[opendtv] (no subject)

  • From: Albert Manfredi <albert.e.manfredi@xxxxxxxxxx>
  • To: <opendtv@xxxxxxxxxxxxx>
  • Date: Wed, 9 Sep 2009 20:35:04 -0400



Some of you may have read this. It talks about how Jay Leno during prime time 
will be "the future of TV."


As Craig would say, "rubbish."


One interesting insight: just as I thought, Hulu and other online TV, which it 
claims is "mostly free," i.e. ad supported, "does not deliver close to TV ad 
money." Their words. No matter the irrelevant hype about per-minute ad revenues 
being higher online.


The reason I say "rubbish," of course, is that you don't gain audience share by 
airing stuff on every night that even fewer people want to see. People flock to 
interesting drama shows, not just here, but all over the world. If the shows 
cost too much, then they need to cut THOSE costs. Not cut out the type of 
material that works.


What costs too much? The actors? The writers? Get no-name actors. Produce the 
shows elsewhere. Shows like The Outer Limits and Twighlight Zone had unknown 
actors, no? And they were good. Canadian series are good too, at least the few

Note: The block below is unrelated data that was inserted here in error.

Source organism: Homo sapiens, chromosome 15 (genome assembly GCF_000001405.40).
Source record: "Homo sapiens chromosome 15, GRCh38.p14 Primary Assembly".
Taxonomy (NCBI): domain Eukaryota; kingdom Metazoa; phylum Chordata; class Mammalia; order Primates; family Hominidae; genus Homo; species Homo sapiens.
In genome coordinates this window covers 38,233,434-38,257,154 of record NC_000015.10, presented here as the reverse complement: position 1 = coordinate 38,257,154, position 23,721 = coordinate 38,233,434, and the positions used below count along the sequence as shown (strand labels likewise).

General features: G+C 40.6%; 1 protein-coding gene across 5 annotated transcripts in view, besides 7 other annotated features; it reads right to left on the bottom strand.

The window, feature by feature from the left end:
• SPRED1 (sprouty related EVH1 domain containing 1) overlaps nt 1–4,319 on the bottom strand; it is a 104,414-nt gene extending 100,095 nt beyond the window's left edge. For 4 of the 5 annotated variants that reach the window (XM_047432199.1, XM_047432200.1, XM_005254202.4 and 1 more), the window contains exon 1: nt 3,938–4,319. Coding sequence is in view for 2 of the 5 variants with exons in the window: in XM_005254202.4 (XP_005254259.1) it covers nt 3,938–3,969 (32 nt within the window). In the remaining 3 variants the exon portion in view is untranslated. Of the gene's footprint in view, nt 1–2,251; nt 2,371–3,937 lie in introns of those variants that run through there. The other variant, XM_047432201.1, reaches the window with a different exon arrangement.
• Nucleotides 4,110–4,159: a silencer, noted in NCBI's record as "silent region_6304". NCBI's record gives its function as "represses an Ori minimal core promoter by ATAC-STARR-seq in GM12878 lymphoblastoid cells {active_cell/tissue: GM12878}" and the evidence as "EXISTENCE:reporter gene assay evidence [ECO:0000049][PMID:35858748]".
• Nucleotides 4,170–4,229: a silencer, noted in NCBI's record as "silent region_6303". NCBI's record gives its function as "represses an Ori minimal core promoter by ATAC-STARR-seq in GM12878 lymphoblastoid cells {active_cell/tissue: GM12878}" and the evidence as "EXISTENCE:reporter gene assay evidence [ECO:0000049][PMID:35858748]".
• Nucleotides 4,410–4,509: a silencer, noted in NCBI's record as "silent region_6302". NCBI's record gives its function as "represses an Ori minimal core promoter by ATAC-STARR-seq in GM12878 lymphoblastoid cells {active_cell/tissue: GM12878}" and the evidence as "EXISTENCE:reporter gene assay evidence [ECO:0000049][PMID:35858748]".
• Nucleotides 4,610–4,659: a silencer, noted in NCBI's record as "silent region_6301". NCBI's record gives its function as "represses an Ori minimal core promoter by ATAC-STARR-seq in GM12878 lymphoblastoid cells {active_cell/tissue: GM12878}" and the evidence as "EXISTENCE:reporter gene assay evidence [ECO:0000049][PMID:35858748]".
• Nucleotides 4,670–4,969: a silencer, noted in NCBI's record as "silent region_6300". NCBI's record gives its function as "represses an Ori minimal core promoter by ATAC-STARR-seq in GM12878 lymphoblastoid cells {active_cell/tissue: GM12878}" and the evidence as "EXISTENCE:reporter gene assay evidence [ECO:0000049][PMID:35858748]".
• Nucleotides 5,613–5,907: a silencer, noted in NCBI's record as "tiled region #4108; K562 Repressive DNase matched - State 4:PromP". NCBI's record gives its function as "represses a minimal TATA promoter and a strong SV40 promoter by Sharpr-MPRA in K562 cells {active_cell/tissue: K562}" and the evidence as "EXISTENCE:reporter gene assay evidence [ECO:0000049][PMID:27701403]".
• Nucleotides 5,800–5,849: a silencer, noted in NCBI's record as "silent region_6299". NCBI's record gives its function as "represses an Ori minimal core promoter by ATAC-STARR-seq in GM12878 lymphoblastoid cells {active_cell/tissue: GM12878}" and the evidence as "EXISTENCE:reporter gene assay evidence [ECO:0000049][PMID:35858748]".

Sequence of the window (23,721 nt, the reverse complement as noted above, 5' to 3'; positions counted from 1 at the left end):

we've seen here. European series are good too. I'm sure the world doesn't lack 
for creative writing talent either. Plenty of options. And exercicing these 
options will automatically throttle back the cost of hiring US actors. It's 
called competition.


Luckily, the other networks are poo-pooing this NBC rationalization for 


Then they list all the successful shows of the past several years. Funny. No 
1950s era variety shows in that list.


CBS and Fox seem capable of coming up with good shows consistently. ABC seems 
to have found the "personal relationships" niche for the ladies. (Gosh, even 
Defying Gravity, with so much potential, turns out to be soap-ish.) Maybe 
networks do have to find more of a niche than in decades past, so what? Contain 
costs, figure out a niche that isn't too narrow. And with all the multicast 
channels available now, they can even create lower-cost more niche channels 
than they could before.




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